Could the JSY programme be used to shift births from more dangerous private facilities to safer public ones? If births shifted from private facilities to public ones, would the public system be able to absorb additional births and save lives? To the extent that private facilities see more complicated cases, moving births to public facilities may not result in lower mortality rates. However, evidence increasingly suggests that shifting births to public facilities could reduce the harm that private providers cause in less complicated cases, which are the majority.
We think it is worth increasing the JSY incentive to make choosing public facilities more attractive to rural north Indian families. But if it is going to do so, its budget will have to be increased. Rural Indians are richer now than they were in 2005. Many are now willing and able to pay for private healthcare, unaware that it may lower their children's chances of survival.
Here, inflation is the enemy. JSY’s nominal cash payment of Rs. 1,400 is now worth about one-third of what it was in 2005. Competition from private providers has strengthened, too. It may require an even larger real incentive to move patients from private facilities to public ones than it did to move them from home births to public facilities. We hope that next year’s budget brings larger increases for maternal and newborn health in general, and specifically for increasing the JSY payment to a level that once again makes it relevant to rural families' decisions about where to give birth.
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- Coffey, Diane (2014), “Costs and consequences of a cash transfer for hospital births in a rural district of Uttar Pradesh, India”, Social Science & Medicine, 114: 89-96.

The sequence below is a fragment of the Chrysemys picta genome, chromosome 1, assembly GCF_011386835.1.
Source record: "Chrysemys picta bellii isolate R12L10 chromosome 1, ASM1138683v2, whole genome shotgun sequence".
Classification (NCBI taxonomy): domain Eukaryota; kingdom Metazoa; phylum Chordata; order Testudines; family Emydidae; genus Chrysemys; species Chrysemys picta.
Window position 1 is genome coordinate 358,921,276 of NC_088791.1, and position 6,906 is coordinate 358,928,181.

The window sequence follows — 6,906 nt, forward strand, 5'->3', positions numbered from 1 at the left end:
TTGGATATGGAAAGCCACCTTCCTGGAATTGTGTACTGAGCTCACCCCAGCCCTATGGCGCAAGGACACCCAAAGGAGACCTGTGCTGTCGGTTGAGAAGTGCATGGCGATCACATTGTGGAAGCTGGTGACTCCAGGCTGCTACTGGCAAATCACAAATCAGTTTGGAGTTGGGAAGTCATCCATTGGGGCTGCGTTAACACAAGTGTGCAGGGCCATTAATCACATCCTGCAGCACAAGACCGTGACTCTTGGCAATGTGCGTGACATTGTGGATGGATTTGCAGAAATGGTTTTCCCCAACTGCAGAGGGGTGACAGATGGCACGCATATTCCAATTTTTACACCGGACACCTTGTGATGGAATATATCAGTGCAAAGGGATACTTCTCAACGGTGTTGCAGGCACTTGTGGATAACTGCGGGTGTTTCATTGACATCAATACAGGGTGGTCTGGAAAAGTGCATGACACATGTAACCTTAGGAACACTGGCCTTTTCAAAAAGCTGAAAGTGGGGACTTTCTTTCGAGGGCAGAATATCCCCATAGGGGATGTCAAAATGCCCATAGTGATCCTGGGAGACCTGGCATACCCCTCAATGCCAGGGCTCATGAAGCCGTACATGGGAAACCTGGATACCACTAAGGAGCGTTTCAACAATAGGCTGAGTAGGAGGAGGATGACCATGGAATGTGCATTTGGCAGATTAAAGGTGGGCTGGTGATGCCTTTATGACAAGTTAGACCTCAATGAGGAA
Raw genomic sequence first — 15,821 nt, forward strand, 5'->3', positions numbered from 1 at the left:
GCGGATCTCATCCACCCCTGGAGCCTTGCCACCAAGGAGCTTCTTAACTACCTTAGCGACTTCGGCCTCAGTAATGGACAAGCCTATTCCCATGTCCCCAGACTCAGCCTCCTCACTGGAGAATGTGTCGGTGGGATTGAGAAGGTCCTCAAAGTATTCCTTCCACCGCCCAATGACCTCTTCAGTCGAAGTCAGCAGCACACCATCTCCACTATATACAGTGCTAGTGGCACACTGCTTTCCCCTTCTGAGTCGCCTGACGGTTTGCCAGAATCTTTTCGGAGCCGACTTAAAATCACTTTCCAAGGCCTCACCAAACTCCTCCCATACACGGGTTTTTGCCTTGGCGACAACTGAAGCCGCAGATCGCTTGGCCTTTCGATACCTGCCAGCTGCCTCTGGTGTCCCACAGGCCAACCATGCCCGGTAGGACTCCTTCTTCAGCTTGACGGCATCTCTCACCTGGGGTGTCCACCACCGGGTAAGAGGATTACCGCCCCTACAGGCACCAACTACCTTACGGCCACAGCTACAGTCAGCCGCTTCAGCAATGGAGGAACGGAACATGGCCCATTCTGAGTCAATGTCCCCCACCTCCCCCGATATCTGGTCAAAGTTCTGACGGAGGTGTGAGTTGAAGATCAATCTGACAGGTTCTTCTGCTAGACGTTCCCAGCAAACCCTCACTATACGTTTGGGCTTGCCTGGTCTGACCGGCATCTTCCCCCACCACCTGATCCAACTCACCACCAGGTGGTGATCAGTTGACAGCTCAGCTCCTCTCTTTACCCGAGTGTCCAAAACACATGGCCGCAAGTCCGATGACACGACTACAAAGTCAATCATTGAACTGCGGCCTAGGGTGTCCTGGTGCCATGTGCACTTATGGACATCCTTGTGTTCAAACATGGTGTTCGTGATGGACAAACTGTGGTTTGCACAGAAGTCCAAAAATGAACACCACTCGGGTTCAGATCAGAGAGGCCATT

- Jain, Nishant, Alok Kumar, Sunil Nandraj and Kheya Melo Furtado (2015), “NSSO 71st Round Same Data, Multiple Interpretations”, Economic and Political Weekly, 50 (46-47): 84-87.
By: Shyamadas Banerji 24 February, 2021
Excellent comments. Much more needs to be spent in preventive care at the primary and district level health centers with better diagnostic equipment, and health extension services. Smart phones and TV provide effective tools to mount these education programs. Personal hygiene and sanitation is neglected and could be improved substantially with some educational effort. I have advocated that the government provides a smart phone free or at a subsidized price to every individual above 16 including some training . Health information systems can help improve efficiency of health care delivery , particularly preventive care, and Indian IT companies can design a block chain based secure health information app which could be used by every smart phone user. At a recent webinar organized by the Confederation of Indian Industry on public health, I stressed these same points. Climate change will increase environmental risks and the probability of getting a variety of virus and bacterial diseases which could be substantially mitigated by people observing basic sanitation, hygiene, taking proactive steps to avoid exposure. Clogged drains and stagnant pools provide a fertile breeding ground for many disease carrying insects and vermin. Adjacent countries like Vietnam and Thailand with similar climates as many parts of India have much better public health programs. India should be able to do the same for its citizens.